I also thought it might be worth to introduce a few concepts of beauty and elegance, just so it would be possible to spend a fraction of that time (that time that we spend doing nothing, or maybe… maybe, not doing nothing, but say, looking out of the window at the clouds passing by) understanding what makes that cloud, passing by, worth looking at.
miyabi: aspects of beauty that only a highly refined taste could appreciate (the pale shades of dye in a garment, the fragile geometry of a dew-laden spider web, the delicate petal of a purple lotus, the texture of the paper of a lover’s letter, paly yellow clouds trailing over a crimson sunset)
en: beauty that was more obvious and sprightly
aware: a pleasant emotion evoked unexpectedly (what one feels when one sees a cherry blossom or an autumn maple)
yugen: the foreboding of aware (at a brilliant sunset one’s mind feels aware, but as the shadows deepen and night birds cry, one’s soul feels yugen)
shibui: the studied restraint that might be described as knowing when to stop (in a sense, the absence of all that is not essential; a sense of disciplined strength deliberately held in check to make what is done seem effortless; the absence of the ornate and the explicit in favor of the sober and the suggestive)
These were the main concepts that I have managed to identify thus far; I am sure that there are many many more, but I felt like they would deserve their place over here, so they are here.
Full disclosure: Explanations of the terms from Thomas Hoover’s ‘Zen Culture’
Recent days have brought destruction and devastation in much of Japan, recent weeks would add New Zealand, China and North Africa to that list. It’s possible for me to say that 2011 has seen already so many more things than would have been expected merely two months ago: Ben Ali in Tunisia and Mubarak in Egypt gone from power; open civil war in Libya; Christchurch devastated in a second earth-quake in less than a year; Japan’s north-eastern provinces destroyed in one of the largest earthquakes the world has seen and the following tsunami with now the possibility of a nuclear disaster on top of that.
Where else will this year lead us?
Saying anything definitive would be foolish given how the past months have demonstrated how nothing can be foreseen. If we did not guess what two months could bring, how can we say what nine will? Yet, from what we know we can still derive much.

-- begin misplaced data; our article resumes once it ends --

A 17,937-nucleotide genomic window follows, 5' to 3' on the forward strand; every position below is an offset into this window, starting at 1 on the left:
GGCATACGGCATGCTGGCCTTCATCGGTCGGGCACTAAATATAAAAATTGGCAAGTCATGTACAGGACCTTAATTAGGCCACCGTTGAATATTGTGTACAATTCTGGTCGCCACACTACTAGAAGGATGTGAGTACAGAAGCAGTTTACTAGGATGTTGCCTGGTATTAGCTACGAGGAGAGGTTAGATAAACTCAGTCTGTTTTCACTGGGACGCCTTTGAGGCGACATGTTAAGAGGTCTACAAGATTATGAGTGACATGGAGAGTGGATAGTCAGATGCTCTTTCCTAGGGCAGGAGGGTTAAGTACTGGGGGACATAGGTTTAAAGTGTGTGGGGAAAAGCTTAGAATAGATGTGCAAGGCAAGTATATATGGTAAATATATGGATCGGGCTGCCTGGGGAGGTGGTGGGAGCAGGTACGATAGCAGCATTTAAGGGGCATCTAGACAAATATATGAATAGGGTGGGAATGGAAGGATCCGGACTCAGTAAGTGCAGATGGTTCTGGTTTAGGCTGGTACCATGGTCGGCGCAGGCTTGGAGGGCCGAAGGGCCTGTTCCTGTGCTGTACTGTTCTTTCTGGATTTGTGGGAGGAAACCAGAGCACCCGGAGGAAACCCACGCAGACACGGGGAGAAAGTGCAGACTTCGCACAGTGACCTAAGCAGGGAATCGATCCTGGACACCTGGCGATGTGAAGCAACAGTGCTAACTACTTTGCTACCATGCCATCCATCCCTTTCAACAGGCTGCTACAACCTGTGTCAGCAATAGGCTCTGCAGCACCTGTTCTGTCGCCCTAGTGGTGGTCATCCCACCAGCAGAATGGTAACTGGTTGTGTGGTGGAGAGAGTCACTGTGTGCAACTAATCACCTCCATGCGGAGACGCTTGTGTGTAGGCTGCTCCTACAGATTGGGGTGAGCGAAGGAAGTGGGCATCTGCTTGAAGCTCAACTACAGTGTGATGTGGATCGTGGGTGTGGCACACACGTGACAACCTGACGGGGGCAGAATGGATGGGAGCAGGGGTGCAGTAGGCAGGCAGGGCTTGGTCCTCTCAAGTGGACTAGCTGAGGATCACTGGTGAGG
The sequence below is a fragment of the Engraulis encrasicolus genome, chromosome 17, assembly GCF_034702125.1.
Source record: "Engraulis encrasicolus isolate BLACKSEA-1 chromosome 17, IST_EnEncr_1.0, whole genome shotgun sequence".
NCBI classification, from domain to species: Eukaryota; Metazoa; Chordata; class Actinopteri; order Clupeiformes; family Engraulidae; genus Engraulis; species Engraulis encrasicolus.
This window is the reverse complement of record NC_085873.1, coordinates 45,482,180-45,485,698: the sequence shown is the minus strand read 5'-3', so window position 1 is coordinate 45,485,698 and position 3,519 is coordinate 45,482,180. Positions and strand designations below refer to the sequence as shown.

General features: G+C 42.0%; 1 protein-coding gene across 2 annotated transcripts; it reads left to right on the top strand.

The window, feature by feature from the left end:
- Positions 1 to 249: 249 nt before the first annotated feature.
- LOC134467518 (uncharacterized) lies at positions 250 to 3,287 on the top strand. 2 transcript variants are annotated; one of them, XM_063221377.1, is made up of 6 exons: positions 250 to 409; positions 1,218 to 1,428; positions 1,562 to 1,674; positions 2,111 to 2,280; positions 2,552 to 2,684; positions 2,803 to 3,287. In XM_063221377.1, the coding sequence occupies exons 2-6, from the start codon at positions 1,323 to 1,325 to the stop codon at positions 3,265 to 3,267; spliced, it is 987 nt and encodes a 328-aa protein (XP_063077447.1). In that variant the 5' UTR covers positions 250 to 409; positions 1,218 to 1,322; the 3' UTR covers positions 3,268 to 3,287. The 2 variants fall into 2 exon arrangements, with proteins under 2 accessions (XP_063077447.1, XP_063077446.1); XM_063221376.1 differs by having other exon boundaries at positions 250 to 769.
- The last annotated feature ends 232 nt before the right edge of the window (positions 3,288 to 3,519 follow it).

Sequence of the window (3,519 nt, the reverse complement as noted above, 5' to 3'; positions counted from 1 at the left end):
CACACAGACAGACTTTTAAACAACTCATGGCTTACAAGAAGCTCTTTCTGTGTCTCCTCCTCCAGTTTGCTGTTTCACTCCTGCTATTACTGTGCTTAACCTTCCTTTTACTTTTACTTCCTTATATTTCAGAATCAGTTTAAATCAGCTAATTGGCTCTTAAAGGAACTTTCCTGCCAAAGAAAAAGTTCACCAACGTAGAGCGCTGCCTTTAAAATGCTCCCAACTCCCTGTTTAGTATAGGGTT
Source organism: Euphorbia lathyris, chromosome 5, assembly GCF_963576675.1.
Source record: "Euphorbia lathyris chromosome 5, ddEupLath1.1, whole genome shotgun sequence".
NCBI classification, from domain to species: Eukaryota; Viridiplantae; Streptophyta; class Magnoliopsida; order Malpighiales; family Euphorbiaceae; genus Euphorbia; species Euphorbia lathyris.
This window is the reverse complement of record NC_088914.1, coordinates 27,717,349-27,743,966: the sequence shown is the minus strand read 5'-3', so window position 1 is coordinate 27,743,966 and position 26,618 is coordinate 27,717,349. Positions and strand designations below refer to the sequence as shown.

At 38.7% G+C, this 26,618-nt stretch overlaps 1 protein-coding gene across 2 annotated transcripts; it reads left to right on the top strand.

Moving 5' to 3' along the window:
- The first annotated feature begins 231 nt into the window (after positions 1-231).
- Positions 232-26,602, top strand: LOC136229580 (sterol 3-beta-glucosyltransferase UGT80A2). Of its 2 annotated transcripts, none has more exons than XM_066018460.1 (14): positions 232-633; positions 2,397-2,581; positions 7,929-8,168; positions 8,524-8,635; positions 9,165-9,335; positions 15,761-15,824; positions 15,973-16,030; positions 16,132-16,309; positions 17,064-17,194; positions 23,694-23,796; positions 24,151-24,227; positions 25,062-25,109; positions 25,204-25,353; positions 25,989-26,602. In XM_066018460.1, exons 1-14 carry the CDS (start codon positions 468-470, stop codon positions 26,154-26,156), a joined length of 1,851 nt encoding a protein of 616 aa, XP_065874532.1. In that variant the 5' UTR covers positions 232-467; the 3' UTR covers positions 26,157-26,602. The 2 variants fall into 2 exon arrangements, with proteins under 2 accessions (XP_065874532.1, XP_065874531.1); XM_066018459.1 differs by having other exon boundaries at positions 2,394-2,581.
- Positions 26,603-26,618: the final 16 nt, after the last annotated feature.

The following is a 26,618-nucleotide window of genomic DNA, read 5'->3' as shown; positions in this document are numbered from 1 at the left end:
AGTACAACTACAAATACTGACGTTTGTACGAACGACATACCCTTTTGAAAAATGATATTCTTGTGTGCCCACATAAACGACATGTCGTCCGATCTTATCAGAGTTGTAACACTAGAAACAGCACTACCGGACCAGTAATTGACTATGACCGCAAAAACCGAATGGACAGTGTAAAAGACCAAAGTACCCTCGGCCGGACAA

What is interesting to think is whether it is really the events which are more plentiful than in past times or is it the extended coverage which gives us so much more detail. Only ten years ago knowledge of either Libya or Japan would have been low. There was something, but the development of the Internet over the last decade has completely transformed it. Two decades ago? A faint idea and TV broadcasts, nothing more. Four decades ago? TV, radio, newspapers. A century ago? Newspapers with outdated information, telegraph connections.
And yet, nothing that we actually learn of these events helps us in any way. It just creates an illusion that we know, for in no way can we know what is fully going on (yet, at least).
I have to add: That the earth-quake and tsunami hit Japan with the largest force is something that needs to be observed. Had it been any other place, we would be expecting casualties in the hundreds of thousands much like in 2004. Now, they might well reach that level but the approximations right now are kept at a few tens of thousands. It might all change, however, it is clear that the systems the Japanese have in place such as the city-wide warnings, automatic train-brakes, etc, are useful and helped saved countless lives.
It is only to be hoped that what happens to the nuclear reactors is not brought as a charge against the industry as a whole when again we have decades-old reactors which failed to act by their security mechanisms. If anything, it is a proof that we need more rapid modernization and quickly in the industry.
As flowers are brilliant but [inevitably] fall, who could remain constant in our world? [No one could] Today let us transcend the high mountain of transience, and there will be no more shallow dreaming, no more drunkenness. — Kūkai
A beautiful poem.
I thought of posting this and then writing something in addition, but haven’t managed to think of anything useful to supplement this. I am sure it does quite well on its own as well.
The internet says that there are four routes to the summit of Fuji-yama. I believe it would be interesting to climb them all, and compare the experience. Perhaps observe the sunrise or sundown from there. Would that make a Meijin? I certainly believe it would help. That said, go is extremely complicated, and only the observation of a sunrise would not grant a victory… for a man. A god would do just fine though.
Mountain and river, grass and tree, grow more barren; for ten miles winds smell of blood in the fresh battlefield. Conquering horses do not advance nor do men talk; outside Jinzhou Castle, I stand in the setting sun. — Nogi Maresuke
This captivated me, today. Quite unsure why… but I can imagine the scene so very perfectly.
The poem somehow advances into greatness, achieving it without trouble.
It seems most fitting for a grand Lieutenant General (Rikugun Chūjō) of the Imperial Japanese Army; for a loyal officer; for a careful and considerate commander…
I don’t think there is much more to add — in any case, the poem quite puts forward what I wished to convey. Perhaps, it cannot be formulated in other words except those already present in the poem…